Perth Arena

Perth Arena

ARM+CCN, a joint venture of ARM Architecture and CCN Architects

The design of Perth Arena is based on Christopher Monckton’s Eternity Puzzle, a puzzle filling an almost regular dodecagon (polygon with twelve sides and twelve angles) with 209 irregularly shaped smaller polygon pieces. The architects designed an impressive, flexible concert venue and sporting events stadium. It is a piece of architecture that resembles a giant and complex jigsaw puzzle.

With its 9800 triangular panels and a thousand rectangular panels, its architects - Ashton Raggatt McDougall (ARM) and Cameron Chisholm Nicol (CCN) – appear to have used the rhetoric of the puzzle to describe the building’s outward and inward aesthetics. However, this interpretation is rather superficial, based on subsequent impressions rather than the architects’ original ideas.

 

The idea of the puzzle can be extended to the very essence of the building. Containing a flexible concert venue and sporting events stadium with a capacity of 15.000 people, where coaches can drive directly onto the arena floor, and featuring five multipurpose function rooms, a 686-bay car park in the basement, a 56-metre by 35-metre retractable roof that opens in just seven minutes, 36 corporate suites, and half a dozen food and beverage outlets; the building is highly complex. Interlocking basket- ball courts slide over tennis courts. It is easy to see how a puzzle became the vehicle for its external expression. Its sheer multi-functionality makes Perth Arena an impressive giant 3D puzzle and piece of architecture.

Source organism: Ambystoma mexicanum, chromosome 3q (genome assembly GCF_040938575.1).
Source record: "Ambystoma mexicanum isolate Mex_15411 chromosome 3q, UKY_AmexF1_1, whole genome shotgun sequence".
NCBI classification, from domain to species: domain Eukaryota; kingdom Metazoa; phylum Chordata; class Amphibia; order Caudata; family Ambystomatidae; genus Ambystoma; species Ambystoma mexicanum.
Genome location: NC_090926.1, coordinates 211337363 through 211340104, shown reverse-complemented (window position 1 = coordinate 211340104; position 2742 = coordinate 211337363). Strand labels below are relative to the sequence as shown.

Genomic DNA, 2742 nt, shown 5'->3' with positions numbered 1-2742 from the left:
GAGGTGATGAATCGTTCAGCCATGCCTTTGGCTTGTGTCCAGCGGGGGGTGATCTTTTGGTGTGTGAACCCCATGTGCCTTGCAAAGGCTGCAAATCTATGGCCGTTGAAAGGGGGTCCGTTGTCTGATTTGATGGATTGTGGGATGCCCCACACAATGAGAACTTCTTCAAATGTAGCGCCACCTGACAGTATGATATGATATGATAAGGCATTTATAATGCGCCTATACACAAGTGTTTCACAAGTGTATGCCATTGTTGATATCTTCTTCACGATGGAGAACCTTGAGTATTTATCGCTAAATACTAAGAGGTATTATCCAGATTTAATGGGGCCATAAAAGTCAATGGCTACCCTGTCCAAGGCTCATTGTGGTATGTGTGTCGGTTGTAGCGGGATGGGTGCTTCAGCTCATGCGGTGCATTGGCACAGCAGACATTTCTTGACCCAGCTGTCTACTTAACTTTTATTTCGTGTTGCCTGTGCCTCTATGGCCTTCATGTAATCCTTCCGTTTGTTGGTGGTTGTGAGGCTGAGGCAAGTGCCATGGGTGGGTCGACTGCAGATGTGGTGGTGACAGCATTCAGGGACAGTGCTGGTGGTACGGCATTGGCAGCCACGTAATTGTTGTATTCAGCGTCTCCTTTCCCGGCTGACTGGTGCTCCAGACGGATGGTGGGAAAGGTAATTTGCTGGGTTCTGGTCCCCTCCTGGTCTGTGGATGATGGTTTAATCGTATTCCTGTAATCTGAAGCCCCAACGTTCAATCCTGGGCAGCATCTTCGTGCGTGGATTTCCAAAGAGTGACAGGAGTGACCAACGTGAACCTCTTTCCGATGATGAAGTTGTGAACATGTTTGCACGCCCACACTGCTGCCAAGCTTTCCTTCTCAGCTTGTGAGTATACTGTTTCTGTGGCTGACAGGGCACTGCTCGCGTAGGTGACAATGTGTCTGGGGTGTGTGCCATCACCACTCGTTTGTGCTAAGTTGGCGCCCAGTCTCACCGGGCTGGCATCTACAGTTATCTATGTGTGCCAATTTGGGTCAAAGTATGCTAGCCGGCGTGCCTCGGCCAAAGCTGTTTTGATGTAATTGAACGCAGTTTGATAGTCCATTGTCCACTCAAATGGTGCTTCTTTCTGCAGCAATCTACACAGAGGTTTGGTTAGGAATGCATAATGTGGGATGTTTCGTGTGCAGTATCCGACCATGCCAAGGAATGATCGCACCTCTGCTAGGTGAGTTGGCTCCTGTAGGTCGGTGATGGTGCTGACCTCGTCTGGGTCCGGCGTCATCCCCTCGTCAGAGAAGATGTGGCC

The complex is based on ‘Eternity,’ a puzzle that was launched in 1999. Thought to be practically unsolvable, its manufacturer offered a £1 million prize for whomever could solve it within four years. Unsurprisingly, it became a global craze, and was solved about a year after its launch. By the time Eternity Puzzle II came out in 2007, preparatory construction work for Perth Arena had already begun.

 

Located in the city centre, the new 28.000 square metre arena replaces Perth Entertainment Centre as the first phase of a 13.5-hectare urban renewal project to link Perth’s central business district directly to Northbridge by sinking the Fremantle railway line. Opening last November, the building cost AUD 548.7 million (about €355 million) and has become home to the Perth basketball team, the Wildcats, and the international tennis tournament, the Hopman Cup.

A thousand rectangular panels and 9800 triangular panels

UNIQUE FAÇADES

Whether viewed from the grand boulevard to the south or from the elevated freeway to the west, the building has been designed so that no façade or entrance can be seen as more important than another. Instead, the building is defined by nine unique façades, which take the form of interconnecting polygons that fold over and overlap each other. In turn, these façades are broken up by the colour ‘International Klein Blue’, white and black cladding, and glazing panels arranged in bold geometric patterns, reflecting the explosive atmosphere of events held inside. This theme is continued at the interior entrances, foyers, and multifunctional spaces where splashes of red, orange, and yellow have been added to timber panelling to aid zoning and orientation, and as a continuation of the entertainment vibe.

Lots of glass and skylights create light and airy function rooms

 LIGHTWEIGHT AESTHETIC ELEMENTS